I'm sitting in the John F. Kennedy Library and Museum, looking out at the deep blue waters of Boston Harbor - an ironic place to muse on why this state voted for a Republican to replace the late Senator Ted Kennedy, and thereby practically ruin his beloved health care reform.
I hear all the Democratic leaders refusing to point fingers or lay blame. Civility, while praiseworthy, should not justify denial. We need to tell the truth. The whole country is affected by what happened, and they deserve an explanation.
A few elections ago, when the American people - actually mainly those who lived in the Midwest heartland and the South - inexplicably re-elected George W. Bush, some asked What's the matter with Kansas? Many concluded that Democrats needed to appeal to the electorate on cultural values, or, as psychologist Drew Westen put it in his smart book, emphasize that voters behave based on emotion primarily, not reason; they ask: would I have a beer with him? Not: Do I agree with him on the issues?
In 2008, Democrats in general, and Obama in particular, seemed to have learned these lessons. How soon we forget.
Scott Brown and the Republicans did not win the Massachusetts race; Martha Coakley and the Democrats lost it. When the special election was called in September, Democrats initially waited to see if Joe Kennedy would take his uncle's mantle. (In retrospect he should have; but apparently he got scared away by some Boston Globe articles tying his non profit heating oil company to Hugo Chavez). Then Democrats waited to see if senior politicians would come forward; none did. (The dean of the Congressional delegation, the highly respected and charismatic Edward Markey, said he could do more for the state and the country as a senior congressman than as the most junior member of the senate. And that reasoning made sense at the time!) Only Attorney General Coakley came forward, a mid-level state bureaucrat with the charisma of a door-pin. Lunchbucket Democrat congressman Stephen Lynch thought about it but begged off when he could not secure full union endorsements, already locked up by Coakley and another working class liberal democrat, Mike Capuano (holder of the Cambridge-based House seat of Joe Kennedy and Tip O'Neill and John Kennedy). Two other political unknowns joined the race (a founder of the City Year volunteer corps; and a co-owner of the Boston Celtics). In repeated debates, Coakley avoided answers and remained as boring as possible, while the other three men avoided any appearance of being sexist by hardly criticizing her. "I'm glad I'm a girl," Coakley and her followers sang at one event. Political correctness won out, and the few voters who went to the primary either voted for a name they recognized (either Coakley or Capuano), or they voted for the frontrunner (Coakley), or they voted for a chance for a female Senator.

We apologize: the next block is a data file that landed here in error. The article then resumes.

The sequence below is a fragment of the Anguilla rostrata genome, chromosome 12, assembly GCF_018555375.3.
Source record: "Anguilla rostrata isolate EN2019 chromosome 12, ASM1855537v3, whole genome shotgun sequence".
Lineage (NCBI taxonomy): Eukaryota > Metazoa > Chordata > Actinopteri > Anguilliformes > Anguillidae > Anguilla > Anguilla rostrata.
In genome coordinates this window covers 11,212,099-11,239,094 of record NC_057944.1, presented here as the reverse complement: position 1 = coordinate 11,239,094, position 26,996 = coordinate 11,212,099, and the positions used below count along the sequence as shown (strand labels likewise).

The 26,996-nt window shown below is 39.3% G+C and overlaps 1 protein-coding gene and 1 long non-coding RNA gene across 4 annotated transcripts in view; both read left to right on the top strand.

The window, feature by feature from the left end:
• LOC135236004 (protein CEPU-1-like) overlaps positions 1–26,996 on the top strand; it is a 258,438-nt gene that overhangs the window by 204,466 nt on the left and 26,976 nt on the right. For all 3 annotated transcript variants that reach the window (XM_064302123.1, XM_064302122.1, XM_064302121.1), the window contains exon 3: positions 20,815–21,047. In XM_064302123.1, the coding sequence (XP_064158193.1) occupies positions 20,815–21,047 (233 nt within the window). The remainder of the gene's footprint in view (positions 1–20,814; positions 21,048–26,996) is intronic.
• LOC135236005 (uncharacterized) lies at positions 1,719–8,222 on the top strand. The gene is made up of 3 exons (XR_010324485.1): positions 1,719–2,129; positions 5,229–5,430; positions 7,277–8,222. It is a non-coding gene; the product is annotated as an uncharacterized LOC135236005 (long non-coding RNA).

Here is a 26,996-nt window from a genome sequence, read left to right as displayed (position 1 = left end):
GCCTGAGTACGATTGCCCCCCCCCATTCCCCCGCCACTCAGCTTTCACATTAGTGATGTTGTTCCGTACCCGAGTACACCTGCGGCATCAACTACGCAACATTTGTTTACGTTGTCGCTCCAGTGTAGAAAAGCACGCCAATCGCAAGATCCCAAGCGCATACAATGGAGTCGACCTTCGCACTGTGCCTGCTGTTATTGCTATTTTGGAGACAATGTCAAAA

We were all to blame. The Massachusetts Democratic Party, and democrats like me, all assumed that Coakley would now win. We forgot that this "safe" Kennedy seat had been Republican for a century until JFK won it, barely, in 1952. In fact, this seat has been democratic only when held by a Kennedy, dating from now back to the Civil War. When JFK ran for president, he barely won Massachusetts, and he lost his native Cape Cod to Nixon. Massachusetts has had mostly Republican governors for the past 20 years. Massachusetts is not a purely Democratic state.
But perhaps the emotion surrounding the death of Ted Kennedy swayed us too much. We forgot that there were plenty of people in Massachusetts who would vote Republican in the right circumstances.